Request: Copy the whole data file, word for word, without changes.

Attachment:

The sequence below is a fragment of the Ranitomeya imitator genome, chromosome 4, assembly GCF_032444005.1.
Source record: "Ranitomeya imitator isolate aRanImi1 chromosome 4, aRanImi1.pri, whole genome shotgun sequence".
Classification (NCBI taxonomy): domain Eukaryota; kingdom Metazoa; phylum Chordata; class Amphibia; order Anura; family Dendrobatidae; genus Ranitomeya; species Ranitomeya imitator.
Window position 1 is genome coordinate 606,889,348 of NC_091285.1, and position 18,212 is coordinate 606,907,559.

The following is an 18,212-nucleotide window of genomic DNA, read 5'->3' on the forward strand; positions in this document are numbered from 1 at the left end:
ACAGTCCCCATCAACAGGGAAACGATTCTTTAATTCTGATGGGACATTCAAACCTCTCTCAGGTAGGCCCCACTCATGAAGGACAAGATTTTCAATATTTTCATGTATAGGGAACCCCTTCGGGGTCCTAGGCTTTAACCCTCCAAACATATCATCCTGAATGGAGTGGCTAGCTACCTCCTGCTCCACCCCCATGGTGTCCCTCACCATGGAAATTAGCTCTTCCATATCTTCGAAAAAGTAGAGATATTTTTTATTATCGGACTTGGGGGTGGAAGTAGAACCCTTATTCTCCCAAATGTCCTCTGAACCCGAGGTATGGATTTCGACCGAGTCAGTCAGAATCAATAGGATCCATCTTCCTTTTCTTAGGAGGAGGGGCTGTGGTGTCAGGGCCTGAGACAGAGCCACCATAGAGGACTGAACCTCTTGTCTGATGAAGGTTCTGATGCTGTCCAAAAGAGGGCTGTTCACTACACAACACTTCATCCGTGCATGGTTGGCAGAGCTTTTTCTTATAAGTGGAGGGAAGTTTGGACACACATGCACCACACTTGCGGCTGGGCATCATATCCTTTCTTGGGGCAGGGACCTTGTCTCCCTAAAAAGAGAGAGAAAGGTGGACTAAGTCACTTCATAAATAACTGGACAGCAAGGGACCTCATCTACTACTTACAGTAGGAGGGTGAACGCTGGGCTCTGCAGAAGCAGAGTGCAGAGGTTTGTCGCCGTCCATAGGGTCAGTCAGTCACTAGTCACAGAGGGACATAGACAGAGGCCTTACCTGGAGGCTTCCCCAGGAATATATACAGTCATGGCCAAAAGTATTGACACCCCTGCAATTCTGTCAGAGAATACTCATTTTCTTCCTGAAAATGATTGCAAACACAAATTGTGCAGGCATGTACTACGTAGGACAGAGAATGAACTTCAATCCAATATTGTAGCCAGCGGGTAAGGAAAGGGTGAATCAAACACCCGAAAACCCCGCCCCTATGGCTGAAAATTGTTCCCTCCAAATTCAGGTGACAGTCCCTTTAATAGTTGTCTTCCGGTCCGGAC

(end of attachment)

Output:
The sequence below is a fragment of the Ranitomeya imitator genome, chromosome 4, assembly GCF_032444005.1.
Source record: "Ranitomeya imitator isolate aRanImi1 chromosome 4, aRanImi1.pri, whole genome shotgun sequence".
Classification (NCBI taxonomy): domain Eukaryota; kingdom Metazoa; phylum Chordata; class Amphibia; order Anura; family Dendrobatidae; genus Ranitomeya; species Ranitomeya imitator.
Window position 1 is genome coordinate 606,889,348 of NC_091285.1, and position 18,212 is coordinate 606,907,559.

The following is an 18,212-nucleotide window of genomic DNA, read 5'->3' on the forward strand; positions in this document are numbered from 1 at the left end:
ACAGTCCCCATCAACAGGGAAACGATTCTTTAATTCTGATGGGACATTCAAACCTCTCTCAGGTAGGCCCCACTCATGAAGGACAAGATTTTCAATATTTTCATGTATAGGGAACCCCTTCGGGGTCCTAGGCTTTAACCCTCCAAACATATCATCCTGAATGGAGTGGCTAGCTACCTCCTGCTCCACCCCCATGGTGTCCCTCACCATGGAAATTAGCTCTTCCATATCTTCGAAAAAGTAGAGATATTTTTTATTATCGGACTTGGGGGTGGAAGTAGAACCCTTATTCTCCCAAATGTCCTCTGAACCCGAGGTATGGATTTCGACCGAGTCAGTCAGAATCAATAGGATCCATCTTCCTTTTCTTAGGAGGAGGGGCTGTGGTGTCAGGGCCTGAGACAGAGCCACCATAGAGGACTGAACCTCTTGTCTGATGAAGGTTCTGATGCTGTCCAAAAGAGGGCTGTTCACTACACAACACTTCATCCGTGCATGGTTGGCAGAGCTTTTTCTTATAAGTGGAGGGAAGTTTGGACACACATGCACCACACTTGCGGCTGGGCATCATATCCTTTCTTGGGGCAGGGACCTTGTCTCCCTAAAAAGAGAGAGAAAGGTGGACTAAGTCACTTCATAAATAACTGGACAGCAAGGGACCTCATCTACTACTTACAGTAGGAGGGTGAACGCTGGGCTCTGCAGAAGCAGAGTGCAGAGGTTTGTCGCCGTCCATAGGGTCAGTCAGTCACTAGTCACAGAGGGACATAGACAGAGGCCTTACCTGGAGGCTTCCCCAGGAATATATACAGTCATGGCCAAAAGTATTGACACCCCTGCAATTCTGTCAGAGAATACTCATTTTCTTCCTGAAAATGATTGCAAACACAAATTGTGCAGGCATGTACTACGTAGGACAGAGAATGAACTTCAATCCAATATTGTAGCCAGCGGGTAAGGAAAGGGTGAATCAAACACCCGAAAACCCCGCCCCTATGGCTGAAAATTGTTCCCTCCAAATTCAGGTGACAGTCCCTTTAATAGTTGTCTTCCGGTCCGGAC